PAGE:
This paper reviews the morphology of lymphatics and lymphangiogenesis in vivo, microenvironments that promote lymphangiogenesis, and the structure and function of lymph nodes. Lymphatic capillaries consist of a single layer of lymphatic endothelial cells (LECs) and have valves, while collecting lymphatics are endowed with smooth muscle cells (SMCs) and valves besides a single layer of LECs. In the embryonic rat diaphragm, LECs first migrate presumably according to interstitial fluid flow and later join to form lymphatic vessels. SMCs of the collecting lymphatics are apparently differentiated from mesenchymal cells. LECs cultured on Cell Culture Inserts under a low oxygen condition proliferate very well and form a lymphatic network. LECs cultured on a collagen fiber network with a natural three-dimensional (3D) architecture under low oxygen rapidly form a 3D lymphatic network. The lymph node initiates an immune response as a critical crossroads for the encounter between antigen-presenting cells, antigens from lymph, and lymphocytes recruited into nodes from the blood. The node consists of spaces lined with LECs and parenchyma. High endothelial venules in the node strongly express Aquaporin-1, suggesting their involvement in the net absorption of water from lymph coming through afferent lymphatics. SMCs in node capsules seem to be involved in squeezing out lymphocytes and lymph. (English Translation of J Jpn Col Angiol 2008; 48: 107-112.).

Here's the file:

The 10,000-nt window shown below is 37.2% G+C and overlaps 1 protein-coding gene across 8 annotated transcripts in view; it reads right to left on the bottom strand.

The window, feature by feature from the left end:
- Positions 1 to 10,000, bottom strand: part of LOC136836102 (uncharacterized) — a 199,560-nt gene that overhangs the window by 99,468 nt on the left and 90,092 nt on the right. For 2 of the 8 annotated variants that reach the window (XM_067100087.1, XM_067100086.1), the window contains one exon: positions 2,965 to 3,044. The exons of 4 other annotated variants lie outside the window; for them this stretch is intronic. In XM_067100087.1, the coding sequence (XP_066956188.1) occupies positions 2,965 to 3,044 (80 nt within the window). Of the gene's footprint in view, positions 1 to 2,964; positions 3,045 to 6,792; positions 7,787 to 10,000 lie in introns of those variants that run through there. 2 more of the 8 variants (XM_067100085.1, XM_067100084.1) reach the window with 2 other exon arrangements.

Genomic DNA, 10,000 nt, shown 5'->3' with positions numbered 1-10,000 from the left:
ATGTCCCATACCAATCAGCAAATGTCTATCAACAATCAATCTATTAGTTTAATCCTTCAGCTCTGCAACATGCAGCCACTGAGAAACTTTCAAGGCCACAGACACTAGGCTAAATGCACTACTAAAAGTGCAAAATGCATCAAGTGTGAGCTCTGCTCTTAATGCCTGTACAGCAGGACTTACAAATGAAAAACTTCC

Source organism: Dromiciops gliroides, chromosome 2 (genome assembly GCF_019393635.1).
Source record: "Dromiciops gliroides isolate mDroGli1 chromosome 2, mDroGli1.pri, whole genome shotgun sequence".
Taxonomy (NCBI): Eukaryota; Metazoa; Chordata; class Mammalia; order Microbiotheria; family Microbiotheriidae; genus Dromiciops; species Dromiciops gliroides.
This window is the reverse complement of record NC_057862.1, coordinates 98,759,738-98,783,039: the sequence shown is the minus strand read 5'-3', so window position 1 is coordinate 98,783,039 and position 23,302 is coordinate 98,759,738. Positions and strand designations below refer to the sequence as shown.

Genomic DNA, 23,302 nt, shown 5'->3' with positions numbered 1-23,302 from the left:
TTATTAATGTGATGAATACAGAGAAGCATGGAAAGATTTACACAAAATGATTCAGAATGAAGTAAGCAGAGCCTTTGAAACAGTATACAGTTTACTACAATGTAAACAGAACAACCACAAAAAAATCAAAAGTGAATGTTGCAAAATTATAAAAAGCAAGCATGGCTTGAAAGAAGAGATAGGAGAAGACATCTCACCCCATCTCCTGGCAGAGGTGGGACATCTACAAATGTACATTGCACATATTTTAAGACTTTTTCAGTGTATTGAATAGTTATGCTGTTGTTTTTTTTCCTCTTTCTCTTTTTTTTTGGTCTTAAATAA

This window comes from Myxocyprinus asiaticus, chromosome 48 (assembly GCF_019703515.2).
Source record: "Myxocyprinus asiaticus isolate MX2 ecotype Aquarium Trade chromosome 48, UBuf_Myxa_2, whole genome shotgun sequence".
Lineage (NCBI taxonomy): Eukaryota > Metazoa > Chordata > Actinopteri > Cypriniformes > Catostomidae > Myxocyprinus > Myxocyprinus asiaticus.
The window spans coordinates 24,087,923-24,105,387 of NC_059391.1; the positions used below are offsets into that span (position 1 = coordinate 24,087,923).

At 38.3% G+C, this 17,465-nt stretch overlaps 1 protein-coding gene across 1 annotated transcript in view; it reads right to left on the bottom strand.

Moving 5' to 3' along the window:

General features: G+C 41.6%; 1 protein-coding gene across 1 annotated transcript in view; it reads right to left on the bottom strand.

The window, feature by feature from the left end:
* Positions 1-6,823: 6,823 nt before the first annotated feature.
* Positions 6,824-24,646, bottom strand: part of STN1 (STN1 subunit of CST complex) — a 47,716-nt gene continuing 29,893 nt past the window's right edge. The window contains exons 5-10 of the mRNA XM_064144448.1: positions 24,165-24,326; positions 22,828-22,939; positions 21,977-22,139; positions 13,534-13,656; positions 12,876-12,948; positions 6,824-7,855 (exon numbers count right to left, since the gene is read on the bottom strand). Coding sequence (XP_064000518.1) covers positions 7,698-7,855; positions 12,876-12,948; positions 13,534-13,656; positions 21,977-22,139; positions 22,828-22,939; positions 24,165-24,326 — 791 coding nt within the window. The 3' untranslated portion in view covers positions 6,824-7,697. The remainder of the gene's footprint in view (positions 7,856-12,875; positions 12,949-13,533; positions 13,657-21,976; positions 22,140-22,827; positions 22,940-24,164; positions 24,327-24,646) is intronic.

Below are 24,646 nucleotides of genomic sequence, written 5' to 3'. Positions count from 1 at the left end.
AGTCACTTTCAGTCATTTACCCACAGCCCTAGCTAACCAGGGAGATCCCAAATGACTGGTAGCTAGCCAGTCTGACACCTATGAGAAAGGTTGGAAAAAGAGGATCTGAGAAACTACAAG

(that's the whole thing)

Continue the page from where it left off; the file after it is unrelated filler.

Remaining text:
Keywords: lymph node; lymphangiogenesis; lymphatic vessel; lymphedema; metastasis.